Monday, October 1, 2007

I have got to relax.

In spite of Mary's tongue in cheek advice, I want to talk about Jacob's progress report. The first quarter is half gone and we received a summary of Jacob's grades to date. A's in math and spelling, B's in reading and religion, C's in handwriting and written expression. My internal reaction: "What the heck? We have some work to do! Handwriting, shmandwriting, but the rest of this has got to improve." Nick's reaction: "Wooo! No D's! Great job, Jake!" Clearly, we have differing expectations.

I know very well that I have a stick up my rear about this. That was revealed last week when Jacob got a 93% on a spelling test. I remarked to Nick that we would have to work harder on spelling at home. "It's just memorization! There's no reason to not get a 100%!" As soon as that came out of my mouth, I was horrified. To be completely honest, though, it's how I feel. Anything less than perfect on something so easy as spelling is just completely unimaginable to me. I also know that it's really not a healthy attitude.

All through school, I got all A's in everything except handwriting (Jacob never really had a chance on that front, did he?). Anything less than a perfect score on anything was devastating to me. I don't want Jake to feel like that. I don't want him to cry over a B or lose sleep because he got the extra credit question wrong on a test. It took me until my early twenties and an F in calculus to get over that. Or so I thought, anyway. Clearly, I am not still over it.

What I want for my kids is for them to do their best. And I secretly want that best to be better than everyone else's best. It took every ounce of self-control that I have not to quiz the other parents on progress reports at the soccer game Saturday morning. I'm proud of myself for showing restraint. I wish I could get to the point where restraint isn't necessary. I'm never going to say "Wooo! No D's!" But I would really like to get to the point where a B isn't necessarily a badge of shame.


Jen said...

hmm, that's a tough one. I would like to think that I would be okay with A's & B's. I know I would have a hard time accepting C's though.

My brother's FW has very high expectations of herself. In fact, she got a B in one of the hardest undergraduate chemistry classes offered at her university. She was so upset at the B that she decided to against taking any other chem classes or pursuing any career goal that included chemistry. I was floored!!

Mary Witzl said...

My husband and I aren't thrilled with our kids when they bring home good report cards either. That is because the school they go to has very lax standards and we know they could do better. The eldest seldom studies, but got excellent grades. I know two mothers whose children did very well at our school; both have said that they struggled in their respective universities, unable to compete with kids from better schools.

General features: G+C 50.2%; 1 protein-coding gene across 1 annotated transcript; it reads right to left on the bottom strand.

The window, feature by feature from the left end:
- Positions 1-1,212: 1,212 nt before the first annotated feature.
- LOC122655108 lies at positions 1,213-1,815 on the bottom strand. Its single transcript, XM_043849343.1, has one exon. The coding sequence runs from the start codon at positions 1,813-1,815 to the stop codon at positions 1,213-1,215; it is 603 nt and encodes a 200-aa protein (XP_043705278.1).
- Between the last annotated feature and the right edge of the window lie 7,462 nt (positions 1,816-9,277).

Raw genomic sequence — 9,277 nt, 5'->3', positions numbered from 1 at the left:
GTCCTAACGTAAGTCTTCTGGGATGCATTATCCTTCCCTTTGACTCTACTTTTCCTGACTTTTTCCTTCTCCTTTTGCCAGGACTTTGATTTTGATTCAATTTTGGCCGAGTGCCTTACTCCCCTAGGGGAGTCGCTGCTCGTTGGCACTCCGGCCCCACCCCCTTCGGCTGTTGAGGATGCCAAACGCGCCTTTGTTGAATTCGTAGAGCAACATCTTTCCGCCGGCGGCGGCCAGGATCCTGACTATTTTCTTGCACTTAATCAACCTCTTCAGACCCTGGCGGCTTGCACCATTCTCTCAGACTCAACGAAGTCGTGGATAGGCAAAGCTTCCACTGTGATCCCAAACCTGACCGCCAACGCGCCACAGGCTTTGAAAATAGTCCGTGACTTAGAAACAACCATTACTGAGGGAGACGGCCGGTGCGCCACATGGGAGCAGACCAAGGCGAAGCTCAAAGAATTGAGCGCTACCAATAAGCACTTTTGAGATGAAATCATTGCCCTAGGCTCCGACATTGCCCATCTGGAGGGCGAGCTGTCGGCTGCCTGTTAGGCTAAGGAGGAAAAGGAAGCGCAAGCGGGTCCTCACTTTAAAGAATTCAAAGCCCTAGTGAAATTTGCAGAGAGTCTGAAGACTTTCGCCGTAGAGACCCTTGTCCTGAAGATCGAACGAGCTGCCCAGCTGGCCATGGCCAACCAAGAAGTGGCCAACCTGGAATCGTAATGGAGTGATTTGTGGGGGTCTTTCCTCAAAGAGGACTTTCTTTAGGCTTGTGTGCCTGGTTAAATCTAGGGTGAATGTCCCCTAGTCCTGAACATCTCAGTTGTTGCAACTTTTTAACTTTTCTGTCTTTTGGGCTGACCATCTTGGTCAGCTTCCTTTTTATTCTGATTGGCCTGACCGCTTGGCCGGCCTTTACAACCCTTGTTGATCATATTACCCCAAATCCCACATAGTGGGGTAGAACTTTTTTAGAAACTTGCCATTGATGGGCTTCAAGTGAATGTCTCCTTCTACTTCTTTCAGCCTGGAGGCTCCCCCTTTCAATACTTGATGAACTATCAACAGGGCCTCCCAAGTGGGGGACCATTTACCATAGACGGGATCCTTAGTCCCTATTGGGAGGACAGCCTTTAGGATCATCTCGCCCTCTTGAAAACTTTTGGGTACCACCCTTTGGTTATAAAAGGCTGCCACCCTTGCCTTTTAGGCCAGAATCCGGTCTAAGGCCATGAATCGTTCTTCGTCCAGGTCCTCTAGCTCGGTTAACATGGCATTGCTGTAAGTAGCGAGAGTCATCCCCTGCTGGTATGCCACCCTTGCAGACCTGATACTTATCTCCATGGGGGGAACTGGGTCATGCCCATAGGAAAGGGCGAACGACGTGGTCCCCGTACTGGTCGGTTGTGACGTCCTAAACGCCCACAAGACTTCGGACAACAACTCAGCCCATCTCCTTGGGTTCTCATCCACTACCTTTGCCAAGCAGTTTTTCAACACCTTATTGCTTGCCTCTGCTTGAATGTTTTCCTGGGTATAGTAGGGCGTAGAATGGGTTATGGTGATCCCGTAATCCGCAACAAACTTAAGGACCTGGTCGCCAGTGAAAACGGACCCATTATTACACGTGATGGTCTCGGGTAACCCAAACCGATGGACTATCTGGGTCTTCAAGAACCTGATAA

But if I see that my kids have really tried -- and yet done poorly -- for all that I am disappointed, I am proud. This is especially the case with PE, which I was awful at.

As for calculus, I would have loved just to get into the class! I was too lost in math to get much past trigonometry, so even your F would have made me proud...

Chelsea said...

It's a hard line, isn't it? My father was much like you, anything less than 100% was essentially a failure. It impacted me so much the I fear I may swing the other way and have the "as long as you get into college" philosophy...which isn't all the healthy either!

Karen said...

I think part of the issue is that you know what Jake is capable of. Getting 100% on a spelling test isn't out of his relm. It is a fine line between encouraging him to do his best and not discouraging him because he didn't get the best grade. Good luck (because in a year or so I'm going to be looking to you for advice on this topic ;)

Christy said...

Jen - I can totally sympathize with your future sister-in-law. For the longest time, I thought "why do something if I can't be the best?" I outgrew it, thank goodness!

Mary - I wasn't proud of the F, but I was very proud of the C I got when I retook the class.

Chelsea - That's what I'm afraid of! I don't want to make my kids hate school or for school to be stressful. But Karen is right too, that I know Jake's a smart cookie. There's no reason for him to not have straight A's.

Karen - You have two years, Karen! I don't think that most schools grade Kindergartners, do they?

blackbird said...

Do they teach inventive spelling at your school? It's the death of good spelling habits...
so many of us have been in your shoes - I've been known to tell my kids to 'strive for the D.'

(talk about ashamed!)